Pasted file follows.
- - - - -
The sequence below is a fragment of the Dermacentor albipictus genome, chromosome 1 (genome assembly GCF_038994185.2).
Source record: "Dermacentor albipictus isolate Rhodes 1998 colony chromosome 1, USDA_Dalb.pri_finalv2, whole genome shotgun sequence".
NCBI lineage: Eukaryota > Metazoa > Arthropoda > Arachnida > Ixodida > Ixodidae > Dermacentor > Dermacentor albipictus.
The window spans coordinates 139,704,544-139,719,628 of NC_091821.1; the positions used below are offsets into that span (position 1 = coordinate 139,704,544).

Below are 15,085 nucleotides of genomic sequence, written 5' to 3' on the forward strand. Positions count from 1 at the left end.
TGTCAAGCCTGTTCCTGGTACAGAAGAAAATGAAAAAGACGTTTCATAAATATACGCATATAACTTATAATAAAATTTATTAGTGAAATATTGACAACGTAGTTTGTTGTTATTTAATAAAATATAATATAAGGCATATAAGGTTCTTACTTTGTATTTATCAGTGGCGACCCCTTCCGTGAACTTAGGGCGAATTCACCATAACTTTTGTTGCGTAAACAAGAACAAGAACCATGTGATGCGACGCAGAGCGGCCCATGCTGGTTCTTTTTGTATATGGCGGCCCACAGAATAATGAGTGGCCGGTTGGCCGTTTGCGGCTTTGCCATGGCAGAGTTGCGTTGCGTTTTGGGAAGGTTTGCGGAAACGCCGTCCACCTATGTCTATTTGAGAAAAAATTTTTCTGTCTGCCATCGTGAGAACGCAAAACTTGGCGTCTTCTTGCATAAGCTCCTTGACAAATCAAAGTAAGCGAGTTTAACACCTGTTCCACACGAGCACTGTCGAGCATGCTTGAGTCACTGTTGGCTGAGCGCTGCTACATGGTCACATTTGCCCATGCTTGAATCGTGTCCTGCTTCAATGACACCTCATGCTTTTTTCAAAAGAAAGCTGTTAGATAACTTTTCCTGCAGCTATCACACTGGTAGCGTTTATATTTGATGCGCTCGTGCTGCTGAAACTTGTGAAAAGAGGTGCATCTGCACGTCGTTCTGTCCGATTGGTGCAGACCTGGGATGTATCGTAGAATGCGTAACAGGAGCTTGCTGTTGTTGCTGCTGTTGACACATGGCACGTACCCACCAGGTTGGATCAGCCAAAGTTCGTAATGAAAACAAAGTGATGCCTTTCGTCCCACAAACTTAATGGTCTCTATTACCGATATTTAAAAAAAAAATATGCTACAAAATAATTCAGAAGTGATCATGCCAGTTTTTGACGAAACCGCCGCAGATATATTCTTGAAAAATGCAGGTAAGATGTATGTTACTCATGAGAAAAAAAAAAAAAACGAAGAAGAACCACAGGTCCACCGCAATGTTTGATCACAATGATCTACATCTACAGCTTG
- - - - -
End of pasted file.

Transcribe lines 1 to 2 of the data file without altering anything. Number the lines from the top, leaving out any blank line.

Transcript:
The sequence below is a fragment of the Dermacentor albipictus genome, chromosome 1 (genome assembly GCF_038994185.2).
Source record: "Dermacentor albipictus isolate Rhodes 1998 colony chromosome 1, USDA_Dalb.pri_finalv2, whole genome shotgun sequence".